Southern University dramatically simplified Roman Banks’ job title Friday.
Banks, who spent nearly two years serving in dual capacities as men’s basketball coach and interim athletic director, was named the university’s full-time athletic director.
“Having served in a dual role as interim athletic director and head men’s basketball coach during a particularly challenging period, coach Banks provided solid leadership and gained the respect and support of his colleagues, student-athletes, alumni, and stakeholders,” Southern University system president Ray L. Belton said in a statement. “His appointment will ensure a seamless transition to continue moving the department in a positive direction.”
The way Banks sees it, the challenging period is still ongoing, which is why he was the man for the job.
Banks will preside over an athletic department that is one false step shy of significant problems with the NCAA. Southern is in the early phases of a five-year probationary period, the result of an NCAA investigation that was made public in November.
The key word is continuity.
“(Belton) wanted to keep continuity and keep the people working with the NCAA who have been working with the NCAA,” Banks said. “He wanted to keep the person that helped create the new policies to be in place, and it just so happened to be me.
“I’m thankful to Dr. Belton and the board of supervisors to have the confidence to even ask me to take the reigns over Southern University’s athletic department.”
Banks’ promotion elevated Morris Scott from associate head coach of the men’s basketball team to interim head coach. Both men will start their new positions April 1.
Scott found out about the promotion Friday morning.
“My plan is to keep the program going in the same direction it’s going in,” Scott said. “It’s going in a positive direction, and hopefully we can remove the interim tag somewhere down the road. Hopefully I can become the official head coach here at Southern University.”
Banks is looking forward to the opportunity to devote himself full-time to the athletic director position.
The original plan, Banks said, was for him to serve as the interim athletic director for six months after then-athletic director William Broussard was reassigned. But for a number of reasons, the end date for Banks' interim tenure got pushed back again and again.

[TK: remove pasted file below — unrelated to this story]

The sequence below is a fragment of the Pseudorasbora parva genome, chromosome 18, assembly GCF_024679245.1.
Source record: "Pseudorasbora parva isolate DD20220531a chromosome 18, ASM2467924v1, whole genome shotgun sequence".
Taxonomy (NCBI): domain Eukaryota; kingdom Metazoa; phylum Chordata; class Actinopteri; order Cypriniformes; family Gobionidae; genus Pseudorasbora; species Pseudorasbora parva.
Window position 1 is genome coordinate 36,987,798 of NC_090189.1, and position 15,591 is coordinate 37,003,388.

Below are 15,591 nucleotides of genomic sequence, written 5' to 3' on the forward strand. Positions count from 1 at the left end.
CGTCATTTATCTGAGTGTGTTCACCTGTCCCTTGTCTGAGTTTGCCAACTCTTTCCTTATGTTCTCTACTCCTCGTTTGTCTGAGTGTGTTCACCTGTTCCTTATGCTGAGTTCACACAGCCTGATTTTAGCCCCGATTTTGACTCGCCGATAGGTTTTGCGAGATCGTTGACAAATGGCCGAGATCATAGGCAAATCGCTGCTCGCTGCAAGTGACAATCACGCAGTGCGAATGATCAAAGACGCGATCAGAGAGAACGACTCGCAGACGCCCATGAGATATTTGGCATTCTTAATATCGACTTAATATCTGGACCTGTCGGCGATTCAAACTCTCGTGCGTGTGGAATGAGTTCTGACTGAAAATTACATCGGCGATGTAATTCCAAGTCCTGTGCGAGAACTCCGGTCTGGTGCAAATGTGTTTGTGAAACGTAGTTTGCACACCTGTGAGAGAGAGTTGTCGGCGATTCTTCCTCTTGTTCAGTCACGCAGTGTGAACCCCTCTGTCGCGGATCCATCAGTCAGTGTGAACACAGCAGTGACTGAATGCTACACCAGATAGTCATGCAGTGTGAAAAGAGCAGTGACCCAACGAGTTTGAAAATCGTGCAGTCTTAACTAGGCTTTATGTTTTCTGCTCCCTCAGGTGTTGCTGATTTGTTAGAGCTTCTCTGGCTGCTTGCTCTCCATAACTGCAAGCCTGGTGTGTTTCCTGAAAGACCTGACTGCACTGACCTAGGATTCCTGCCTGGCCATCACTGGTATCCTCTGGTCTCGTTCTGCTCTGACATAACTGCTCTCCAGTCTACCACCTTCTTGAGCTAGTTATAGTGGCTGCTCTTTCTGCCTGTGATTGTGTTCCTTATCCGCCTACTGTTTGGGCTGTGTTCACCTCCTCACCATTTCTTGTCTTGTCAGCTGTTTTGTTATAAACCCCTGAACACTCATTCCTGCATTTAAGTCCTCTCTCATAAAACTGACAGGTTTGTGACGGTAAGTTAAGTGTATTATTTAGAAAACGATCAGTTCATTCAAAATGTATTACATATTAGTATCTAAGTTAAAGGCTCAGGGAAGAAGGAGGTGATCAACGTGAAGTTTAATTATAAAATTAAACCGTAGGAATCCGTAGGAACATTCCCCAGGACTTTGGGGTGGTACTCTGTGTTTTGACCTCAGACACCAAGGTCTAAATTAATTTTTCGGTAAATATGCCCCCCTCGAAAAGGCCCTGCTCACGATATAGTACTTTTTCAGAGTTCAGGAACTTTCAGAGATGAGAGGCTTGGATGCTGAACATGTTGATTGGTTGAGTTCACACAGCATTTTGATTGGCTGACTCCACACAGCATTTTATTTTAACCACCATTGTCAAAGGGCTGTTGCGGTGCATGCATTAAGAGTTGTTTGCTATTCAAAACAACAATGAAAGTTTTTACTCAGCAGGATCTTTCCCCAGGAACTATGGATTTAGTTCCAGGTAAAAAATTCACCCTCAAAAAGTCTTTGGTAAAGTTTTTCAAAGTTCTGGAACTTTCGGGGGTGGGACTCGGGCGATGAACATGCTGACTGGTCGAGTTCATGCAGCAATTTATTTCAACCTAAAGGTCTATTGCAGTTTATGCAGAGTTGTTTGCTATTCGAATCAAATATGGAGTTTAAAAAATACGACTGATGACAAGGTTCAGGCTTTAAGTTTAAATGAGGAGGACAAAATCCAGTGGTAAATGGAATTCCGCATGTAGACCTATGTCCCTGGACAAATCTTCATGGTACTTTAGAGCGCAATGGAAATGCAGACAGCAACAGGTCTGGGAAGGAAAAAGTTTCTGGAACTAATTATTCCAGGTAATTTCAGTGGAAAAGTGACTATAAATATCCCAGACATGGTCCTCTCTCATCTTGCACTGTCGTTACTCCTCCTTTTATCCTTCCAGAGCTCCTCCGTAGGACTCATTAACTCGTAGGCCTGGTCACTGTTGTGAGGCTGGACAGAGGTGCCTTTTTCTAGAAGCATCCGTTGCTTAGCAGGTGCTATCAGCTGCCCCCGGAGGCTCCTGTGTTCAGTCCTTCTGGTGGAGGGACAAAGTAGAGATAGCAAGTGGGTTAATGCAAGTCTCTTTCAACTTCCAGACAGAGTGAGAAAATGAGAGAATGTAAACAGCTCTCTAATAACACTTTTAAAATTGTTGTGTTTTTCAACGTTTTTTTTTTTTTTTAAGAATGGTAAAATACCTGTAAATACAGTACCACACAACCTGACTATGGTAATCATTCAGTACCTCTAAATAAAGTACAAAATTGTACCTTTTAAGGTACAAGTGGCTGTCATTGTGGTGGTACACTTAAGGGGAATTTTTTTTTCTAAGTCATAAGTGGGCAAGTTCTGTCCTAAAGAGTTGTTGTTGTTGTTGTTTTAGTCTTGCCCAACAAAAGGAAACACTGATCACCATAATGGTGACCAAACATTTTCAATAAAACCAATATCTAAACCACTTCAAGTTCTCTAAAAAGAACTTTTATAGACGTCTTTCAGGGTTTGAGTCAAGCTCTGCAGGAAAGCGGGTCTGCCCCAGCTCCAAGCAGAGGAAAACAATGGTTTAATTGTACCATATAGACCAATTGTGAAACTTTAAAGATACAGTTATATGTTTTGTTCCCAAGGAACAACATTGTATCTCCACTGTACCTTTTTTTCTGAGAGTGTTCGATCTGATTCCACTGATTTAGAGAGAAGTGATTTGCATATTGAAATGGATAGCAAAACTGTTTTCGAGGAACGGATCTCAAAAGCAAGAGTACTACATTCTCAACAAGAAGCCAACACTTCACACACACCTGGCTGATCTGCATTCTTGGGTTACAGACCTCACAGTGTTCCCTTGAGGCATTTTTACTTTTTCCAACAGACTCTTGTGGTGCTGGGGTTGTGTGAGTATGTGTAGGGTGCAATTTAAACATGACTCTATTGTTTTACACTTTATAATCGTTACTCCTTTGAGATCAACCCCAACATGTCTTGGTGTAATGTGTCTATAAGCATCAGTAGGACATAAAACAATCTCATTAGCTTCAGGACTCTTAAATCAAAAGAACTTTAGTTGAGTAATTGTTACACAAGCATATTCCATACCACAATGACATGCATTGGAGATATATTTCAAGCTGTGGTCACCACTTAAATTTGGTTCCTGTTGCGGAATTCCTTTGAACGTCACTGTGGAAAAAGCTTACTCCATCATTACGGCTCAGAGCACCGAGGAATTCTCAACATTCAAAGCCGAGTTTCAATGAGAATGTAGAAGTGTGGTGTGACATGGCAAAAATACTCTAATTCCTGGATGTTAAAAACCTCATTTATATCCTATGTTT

“It worked for a period of time, but you want both positions to have expertise,” Banks said. “I don’t think you ever want it being (split) over a long-haul period of time if you can help it.
“Whenever you can give something your total concentration and attention, hopefully you can be better at it as well.”
This appointment comes shortly after Banks' son, senior point guard Tre’lun Banks, finished his eligibility with the Jaguars basketball team, a fact Banks said was coincidental.
“I’m lucky, blessed and fortunate to have had that opportunity,” Banks said of coaching his son. “But the opportunity to be the athletic director came after that. Our administration knew it was getting to that point in time to divide both duties up.”
One benefit to his time as interim athletic director is that he has a clear vision for how he wants the Roman Banks era to unfold.
There are three parts to his plan, he said.
First up is to continue to put policies in place to ensure that Southern strictly adheres to NCAA rules.
“We’re on five-year probation,” Banks said. “Basically, we’re being policed by the NCAA over that period of time. My thing is to build up our institutional compliance across the campus to make sure we’re running smoothly.”
The second priority for Southern under Banks is derived from his own experience as a coach.
“I always say you get the job done when you have the right tools, so I want to equip our coaches with the adequate tools they need to be successful in their area of expertise,” Banks said.
Third, Banks said he wants Southern to once again be on the cutting edge.
Banks grew up with Southern. It’s where his father and brother went to school, and it's where he served as assistant coach to Tommy Green.
His personal memory of Southern is one he wants to see again.
“We need to move Southern back into the forefront of being the innovators of our league,” Banks said. “… Southern always had it first, they were innovators. We want to get back the lead in our conference in that area.”
Banks wants to see Southern’s footprint grow, whether that means through expanded radio broadcasts that touch every corner of the state, or an increased focus on the reach of Southern’s social media.
He also wants to see innovation manifested in the athletic infrastructure, allowing Southern to be competitive when recruiting student-athletes.
The last part is a daunting task considering the state of finances in Southern’s athletic department, but it’s on Banks’ agenda. As he has shown for the better part of the past two years, he’s willing to be patient.
“That’s my vision for Southern University,” Banks said.
Mike Gegenheimer contributed to this report.